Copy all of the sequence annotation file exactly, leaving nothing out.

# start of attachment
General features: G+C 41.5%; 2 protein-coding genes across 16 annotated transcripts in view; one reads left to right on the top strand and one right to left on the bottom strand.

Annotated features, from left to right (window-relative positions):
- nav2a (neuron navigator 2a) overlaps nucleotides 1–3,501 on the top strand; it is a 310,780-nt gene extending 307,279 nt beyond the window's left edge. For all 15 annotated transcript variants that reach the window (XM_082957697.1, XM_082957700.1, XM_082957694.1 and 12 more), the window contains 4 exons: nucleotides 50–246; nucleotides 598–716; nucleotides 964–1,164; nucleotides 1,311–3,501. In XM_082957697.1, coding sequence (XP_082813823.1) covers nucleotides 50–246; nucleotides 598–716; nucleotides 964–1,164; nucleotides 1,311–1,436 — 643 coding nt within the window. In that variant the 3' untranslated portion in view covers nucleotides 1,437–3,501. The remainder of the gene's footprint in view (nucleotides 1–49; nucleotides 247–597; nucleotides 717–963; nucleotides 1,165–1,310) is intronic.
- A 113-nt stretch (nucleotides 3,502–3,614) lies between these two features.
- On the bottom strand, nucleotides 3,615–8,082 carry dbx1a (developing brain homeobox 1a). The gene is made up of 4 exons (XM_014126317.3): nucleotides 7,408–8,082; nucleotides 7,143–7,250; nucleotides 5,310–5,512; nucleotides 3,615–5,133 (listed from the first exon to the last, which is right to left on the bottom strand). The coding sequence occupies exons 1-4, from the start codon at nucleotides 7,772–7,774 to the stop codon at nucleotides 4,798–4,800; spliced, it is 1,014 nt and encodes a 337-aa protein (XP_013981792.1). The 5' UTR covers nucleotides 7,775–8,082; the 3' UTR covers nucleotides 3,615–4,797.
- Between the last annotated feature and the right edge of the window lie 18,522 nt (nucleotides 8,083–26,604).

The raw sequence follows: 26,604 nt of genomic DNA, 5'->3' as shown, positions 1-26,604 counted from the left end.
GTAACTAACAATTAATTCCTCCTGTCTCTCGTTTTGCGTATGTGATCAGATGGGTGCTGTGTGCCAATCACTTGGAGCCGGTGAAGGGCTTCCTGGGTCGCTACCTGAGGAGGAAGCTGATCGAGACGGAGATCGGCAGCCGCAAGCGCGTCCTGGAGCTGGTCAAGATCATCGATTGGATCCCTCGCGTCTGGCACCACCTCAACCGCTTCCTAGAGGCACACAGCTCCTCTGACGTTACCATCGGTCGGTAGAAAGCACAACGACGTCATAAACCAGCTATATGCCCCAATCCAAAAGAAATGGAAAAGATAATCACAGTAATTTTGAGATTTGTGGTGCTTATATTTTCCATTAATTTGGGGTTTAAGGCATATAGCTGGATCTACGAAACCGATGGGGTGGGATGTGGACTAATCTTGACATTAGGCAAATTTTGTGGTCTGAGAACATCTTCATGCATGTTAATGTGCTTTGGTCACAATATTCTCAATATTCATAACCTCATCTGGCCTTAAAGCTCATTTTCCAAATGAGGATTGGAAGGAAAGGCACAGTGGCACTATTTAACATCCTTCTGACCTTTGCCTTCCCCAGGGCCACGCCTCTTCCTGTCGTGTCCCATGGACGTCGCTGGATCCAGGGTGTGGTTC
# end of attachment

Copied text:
General features: G+C 41.5%; 2 protein-coding genes across 16 annotated transcripts in view; one reads left to right on the top strand and one right to left on the bottom strand.

Annotated features, from left to right (window-relative positions):
- nav2a (neuron navigator 2a) overlaps nucleotides 1–3,501 on the top strand; it is a 310,780-nt gene extending 307,279 nt beyond the window's left edge. For all 15 annotated transcript variants that reach the window (XM_082957697.1, XM_082957700.1, XM_082957694.1 and 12 more), the window contains 4 exons: nucleotides 50–246; nucleotides 598–716; nucleotides 964–1,164; nucleotides 1,311–3,501. In XM_082957697.1, coding sequence (XP_082813823.1) covers nucleotides 50–246; nucleotides 598–716; nucleotides 964–1,164; nucleotides 1,311–1,436 — 643 coding nt within the window. In that variant the 3' untranslated portion in view covers nucleotides 1,437–3,501. The remainder of the gene's footprint in view (nucleotides 1–49; nucleotides 247–597; nucleotides 717–963; nucleotides 1,165–1,310) is intronic.
- A 113-nt stretch (nucleotides 3,502–3,614) lies between these two features.
- On the bottom strand, nucleotides 3,615–8,082 carry dbx1a (developing brain homeobox 1a). The gene is made up of 4 exons (XM_014126317.3): nucleotides 7,408–8,082; nucleotides 7,143–7,250; nucleotides 5,310–5,512; nucleotides 3,615–5,133 (listed from the first exon to the last, which is right to left on the bottom strand). The coding sequence occupies exons 1-4, from the start codon at nucleotides 7,772–7,774 to the stop codon at nucleotides 4,798–4,800; spliced, it is 1,014 nt and encodes a 337-aa protein (XP_013981792.1). The 5' UTR covers nucleotides 7,775–8,082; the 3' UTR covers nucleotides 3,615–4,797.
- Between the last annotated feature and the right edge of the window lie 18,522 nt (nucleotides 8,083–26,604).

The raw sequence follows: 26,604 nt of genomic DNA, 5'->3' as shown, positions 1-26,604 counted from the left end.
GTAACTAACAATTAATTCCTCCTGTCTCTCGTTTTGCGTATGTGATCAGATGGGTGCTGTGTGCCAATCACTTGGAGCCGGTGAAGGGCTTCCTGGGTCGCTACCTGAGGAGGAAGCTGATCGAGACGGAGATCGGCAGCCGCAAGCGCGTCCTGGAGCTGGTCAAGATCATCGATTGGATCCCTCGCGTCTGGCACCACCTCAACCGCTTCCTAGAGGCACACAGCTCCTCTGACGTTACCATCGGTCGGTAGAAAGCACAACGACGTCATAAACCAGCTATATGCCCCAATCCAAAAGAAATGGAAAAGATAATCACAGTAATTTTGAGATTTGTGGTGCTTATATTTTCCATTAATTTGGGGTTTAAGGCATATAGCTGGATCTACGAAACCGATGGGGTGGGATGTGGACTAATCTTGACATTAGGCAAATTTTGTGGTCTGAGAACATCTTCATGCATGTTAATGTGCTTTGGTCACAATATTCTCAATATTCATAACCTCATCTGGCCTTAAAGCTCATTTTCCAAATGAGGATTGGAAGGAAAGGCACAGTGGCACTATTTAACATCCTTCTGACCTTTGCCTTCCCCAGGGCCACGCCTCTTCCTGTCGTGTCCCATGGACGTCGCTGGATCCAGGGTGTGGTTC